(5)  And our movement continues to grow when you’re willing to share the website with family, friends, and other parishioners!  Thanks for sharing the good news about our growing movement.

    ———————————————————————-

    Originally Sent: July 1, 2009

    Food for the Body

    The Right to be Free!

    One of the greatest culinary experiences I’ve felt is the feeling of being “free” from the restrictions of recipes.  Don’t get me wrong; I still review recipes all the time.  But after a period of studying particular recipes, learning proper techniques, practicing and critically experimenting with different cuisine, and even praying through many trials and errors, I feel confident enough to not be bound by following specific cooking instructions.

    One of the Mount St. Mary’s seminarians from the Archdiocese of Atlanta sent me an interesting article about cooking more with a mentality of ratios rather than being enslaved to a recipe.  It’s something that relates to this week’s topic of Freedom.  The analysis indicated that cooking well has nothing to do with whether or not you are using a recipe.  No, Freedom in cooking is not a matter of “either/or,” but rather of “both/and.”

    (Me with some seminarians filming some webisodes –salmon Florentine!)

    (Me with some seminarians filming some webisodes –salmon Florentine!)

    In a certain sense, this cooking analogy applies to life.  Living the right to be free requires following rules, but also not fearing healthy exploration of things.  Freedom requires learning, study, and practice – as much as cooking, sports, and praying!  Sure, one can cook, play a sport, or go to church without all the trouble of formality and technique.  (And I’m not suggesting we throw away formality!  We need all of that too. )  But we also ought to consider how the true meaning of Freedom in anything requires discipline of learning about it as well as practicing it well enough to the point you’re comfortable doing it without a “recipe.”

    Unfortunately, our modern, fast food mentality expects understanding Freedom to come as easy as ordering a Big Mac or a Whopper.  We don’t’ think twice about Fourth of July Freedom and the responsibility that comes with it.

    Without discipline, Freedom is easily confused and all too often abused.  Without learning about the power of Freedom, it’s easy to turn Freedom into a destructive force.  If we do not practice the virtues that are required of a truly free person – such as patience, compassion, and humility – it’s easy to take our Freedom for granted and to even misuse it.  It’s easy to see how a confused understanding of Freedom leads to the self-destructive abuse of good things.  A poor understanding of Freedom can lead good things such as food, alcohol, beauty, or freedom of choice to turn into obesity, alcoholism, hedonism, and the death of a child.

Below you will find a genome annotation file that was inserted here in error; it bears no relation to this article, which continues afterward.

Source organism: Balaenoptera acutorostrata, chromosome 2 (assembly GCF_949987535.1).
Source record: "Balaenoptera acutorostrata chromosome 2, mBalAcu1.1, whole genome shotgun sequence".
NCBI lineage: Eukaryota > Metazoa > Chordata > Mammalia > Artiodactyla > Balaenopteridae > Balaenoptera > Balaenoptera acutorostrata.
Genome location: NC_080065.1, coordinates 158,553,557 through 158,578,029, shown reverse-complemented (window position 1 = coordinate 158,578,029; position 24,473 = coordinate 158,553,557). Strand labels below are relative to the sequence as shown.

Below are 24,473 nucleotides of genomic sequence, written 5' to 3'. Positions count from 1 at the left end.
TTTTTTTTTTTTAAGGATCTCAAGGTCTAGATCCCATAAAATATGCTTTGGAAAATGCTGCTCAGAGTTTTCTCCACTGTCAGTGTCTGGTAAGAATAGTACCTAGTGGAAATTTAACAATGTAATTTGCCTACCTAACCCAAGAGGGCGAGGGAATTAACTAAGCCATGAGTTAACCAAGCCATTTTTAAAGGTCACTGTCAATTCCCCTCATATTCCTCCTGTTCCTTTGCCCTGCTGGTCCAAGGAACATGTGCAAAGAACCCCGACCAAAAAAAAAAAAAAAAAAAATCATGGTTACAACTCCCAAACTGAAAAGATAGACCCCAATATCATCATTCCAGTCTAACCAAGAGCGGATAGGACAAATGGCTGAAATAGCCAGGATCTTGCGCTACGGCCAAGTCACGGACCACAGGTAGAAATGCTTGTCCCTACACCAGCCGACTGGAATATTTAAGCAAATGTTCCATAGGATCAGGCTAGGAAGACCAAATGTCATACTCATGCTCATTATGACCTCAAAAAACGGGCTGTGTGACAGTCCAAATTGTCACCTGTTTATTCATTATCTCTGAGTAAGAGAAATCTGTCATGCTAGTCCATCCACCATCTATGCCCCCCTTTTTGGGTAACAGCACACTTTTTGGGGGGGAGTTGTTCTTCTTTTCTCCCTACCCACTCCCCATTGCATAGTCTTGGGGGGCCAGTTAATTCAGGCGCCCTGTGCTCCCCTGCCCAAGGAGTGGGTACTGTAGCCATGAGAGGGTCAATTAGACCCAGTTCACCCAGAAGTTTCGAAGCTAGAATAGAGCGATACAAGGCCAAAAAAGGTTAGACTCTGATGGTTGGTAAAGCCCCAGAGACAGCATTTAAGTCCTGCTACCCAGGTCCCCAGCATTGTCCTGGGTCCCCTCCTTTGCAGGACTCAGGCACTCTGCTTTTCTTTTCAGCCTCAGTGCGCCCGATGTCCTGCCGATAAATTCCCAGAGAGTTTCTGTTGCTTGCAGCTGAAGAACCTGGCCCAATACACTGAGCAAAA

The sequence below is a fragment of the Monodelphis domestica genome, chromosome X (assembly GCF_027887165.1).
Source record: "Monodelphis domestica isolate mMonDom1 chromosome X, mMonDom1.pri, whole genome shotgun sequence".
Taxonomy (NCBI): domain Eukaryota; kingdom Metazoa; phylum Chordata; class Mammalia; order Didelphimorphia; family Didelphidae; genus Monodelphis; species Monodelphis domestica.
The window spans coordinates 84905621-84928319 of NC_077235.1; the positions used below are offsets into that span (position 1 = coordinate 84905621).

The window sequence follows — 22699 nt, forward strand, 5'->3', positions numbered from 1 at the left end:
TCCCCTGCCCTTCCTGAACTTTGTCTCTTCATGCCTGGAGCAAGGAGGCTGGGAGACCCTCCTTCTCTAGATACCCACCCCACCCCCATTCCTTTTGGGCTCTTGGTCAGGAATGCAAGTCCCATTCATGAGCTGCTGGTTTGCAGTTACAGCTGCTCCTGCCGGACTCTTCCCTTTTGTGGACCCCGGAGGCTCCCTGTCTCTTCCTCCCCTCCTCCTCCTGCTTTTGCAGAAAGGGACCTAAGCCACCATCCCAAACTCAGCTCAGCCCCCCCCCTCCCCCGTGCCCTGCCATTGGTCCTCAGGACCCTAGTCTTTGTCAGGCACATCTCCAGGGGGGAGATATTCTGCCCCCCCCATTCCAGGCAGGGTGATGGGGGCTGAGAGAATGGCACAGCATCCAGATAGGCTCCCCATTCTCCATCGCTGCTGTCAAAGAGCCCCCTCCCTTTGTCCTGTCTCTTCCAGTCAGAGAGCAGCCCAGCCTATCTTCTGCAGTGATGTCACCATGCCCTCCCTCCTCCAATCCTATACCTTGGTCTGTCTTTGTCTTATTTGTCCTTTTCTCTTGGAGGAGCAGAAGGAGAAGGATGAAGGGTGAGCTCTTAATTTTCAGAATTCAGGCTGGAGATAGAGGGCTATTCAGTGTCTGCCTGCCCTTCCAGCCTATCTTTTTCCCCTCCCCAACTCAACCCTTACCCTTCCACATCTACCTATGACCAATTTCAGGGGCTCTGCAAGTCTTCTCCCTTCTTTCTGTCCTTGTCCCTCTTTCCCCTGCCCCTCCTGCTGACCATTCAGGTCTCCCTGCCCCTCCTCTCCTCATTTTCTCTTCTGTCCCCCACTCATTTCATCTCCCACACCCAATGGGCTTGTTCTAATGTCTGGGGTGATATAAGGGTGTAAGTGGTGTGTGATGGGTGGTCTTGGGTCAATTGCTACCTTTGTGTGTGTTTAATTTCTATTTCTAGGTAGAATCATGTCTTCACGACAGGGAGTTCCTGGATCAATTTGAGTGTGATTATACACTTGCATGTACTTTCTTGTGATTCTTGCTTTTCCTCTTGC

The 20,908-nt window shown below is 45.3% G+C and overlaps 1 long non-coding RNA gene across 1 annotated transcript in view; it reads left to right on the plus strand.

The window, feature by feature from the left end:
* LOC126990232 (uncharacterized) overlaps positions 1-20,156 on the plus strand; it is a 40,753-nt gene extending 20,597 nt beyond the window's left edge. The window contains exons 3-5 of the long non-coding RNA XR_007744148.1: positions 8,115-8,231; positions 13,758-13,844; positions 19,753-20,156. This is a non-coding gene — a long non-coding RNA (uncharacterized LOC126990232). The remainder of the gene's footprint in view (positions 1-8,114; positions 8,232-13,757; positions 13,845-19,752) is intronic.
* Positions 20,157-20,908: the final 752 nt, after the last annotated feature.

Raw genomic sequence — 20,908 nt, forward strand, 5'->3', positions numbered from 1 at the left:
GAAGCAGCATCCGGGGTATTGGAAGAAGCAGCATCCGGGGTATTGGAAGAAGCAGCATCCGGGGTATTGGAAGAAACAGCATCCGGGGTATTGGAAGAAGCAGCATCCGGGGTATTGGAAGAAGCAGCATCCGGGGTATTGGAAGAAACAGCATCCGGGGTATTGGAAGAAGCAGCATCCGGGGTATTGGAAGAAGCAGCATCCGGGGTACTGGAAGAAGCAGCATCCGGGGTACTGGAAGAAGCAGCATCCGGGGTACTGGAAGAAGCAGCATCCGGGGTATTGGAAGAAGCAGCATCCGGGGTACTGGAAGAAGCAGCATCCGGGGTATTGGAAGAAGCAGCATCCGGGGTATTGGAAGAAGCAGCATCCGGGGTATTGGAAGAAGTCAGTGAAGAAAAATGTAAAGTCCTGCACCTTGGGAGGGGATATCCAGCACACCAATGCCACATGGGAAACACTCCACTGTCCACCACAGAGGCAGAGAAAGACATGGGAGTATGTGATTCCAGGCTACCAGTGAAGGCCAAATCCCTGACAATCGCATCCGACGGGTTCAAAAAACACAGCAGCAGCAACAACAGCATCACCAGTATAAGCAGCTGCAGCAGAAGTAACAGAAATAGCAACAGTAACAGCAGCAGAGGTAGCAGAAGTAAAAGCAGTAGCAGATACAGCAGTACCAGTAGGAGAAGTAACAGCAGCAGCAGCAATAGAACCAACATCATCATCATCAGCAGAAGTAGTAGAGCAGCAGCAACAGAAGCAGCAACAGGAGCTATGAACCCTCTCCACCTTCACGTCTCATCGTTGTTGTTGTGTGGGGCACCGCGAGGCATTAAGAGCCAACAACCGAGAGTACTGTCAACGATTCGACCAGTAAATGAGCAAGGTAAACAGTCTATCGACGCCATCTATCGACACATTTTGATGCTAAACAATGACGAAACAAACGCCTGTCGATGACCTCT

We have a lot to learn about the true meaning of Freedom!

    (Mosaic in lower basilica in Lourdes, France. Jesus freely chose to carry the cross for our sins.)

    (Mosaic in lower basilica in Lourdes, France. Jesus freely chose to carry the cross for our sins.)

    This week our country celebrates Independence Day.  It’s a day to remember how Freedom is an inalienable right that comes from God – not from the government.  We don’t learn Freedom from simply listening to political speeches.  To understand Freedom, we have to put it into practice.  Would you reading a recipe but never cook it?  To understand how Freedom is a right, we must also understand how Freedom is a great gift that requires great responsibility.  In this week’s blast, I’d also like to challenge my readers to consider how exercising Freedom is also a skill that requires practice, just like everything else we may consider important in our life – cooking, sports, a hobby, and praying!

    (Young child and mother praying at the tomb of St. Monica in the Basilica of San Agostino in Rome)

    (Young child and mother praying at the tomb of St. Monica in the Basilica of San Agostino in Rome)

    It’s important to make sure that our Fourth of July celebration is more than burgers and barbecue.  Whether your country celebrates an independence day or not, we are all called to live in Freedom.  That that doesn’t mean a life without moral boundaries, legal protections, or even accepting limitations to our desires due to the limited nature of our humanity.  To be free is to ultimately recognize our citizenship in Heaven, and to live our life on earth headed in that direction.

    (Angel pointing to the entrance to the Stations of the Cross in Lourdes, France.)

    (Angel pointing to the entrance to the Stations of the Cross in Lourdes, France.)

    Food for the Body

    Rice’s Cake Recipe.

    Last week I promised I’d provide a recipe for a delicious cake I had at Bob and Jen Rice’s family home.  They graciously hosted the speakers and team members of last week’s Steubenville Retreat for more than 2,000 high-school students.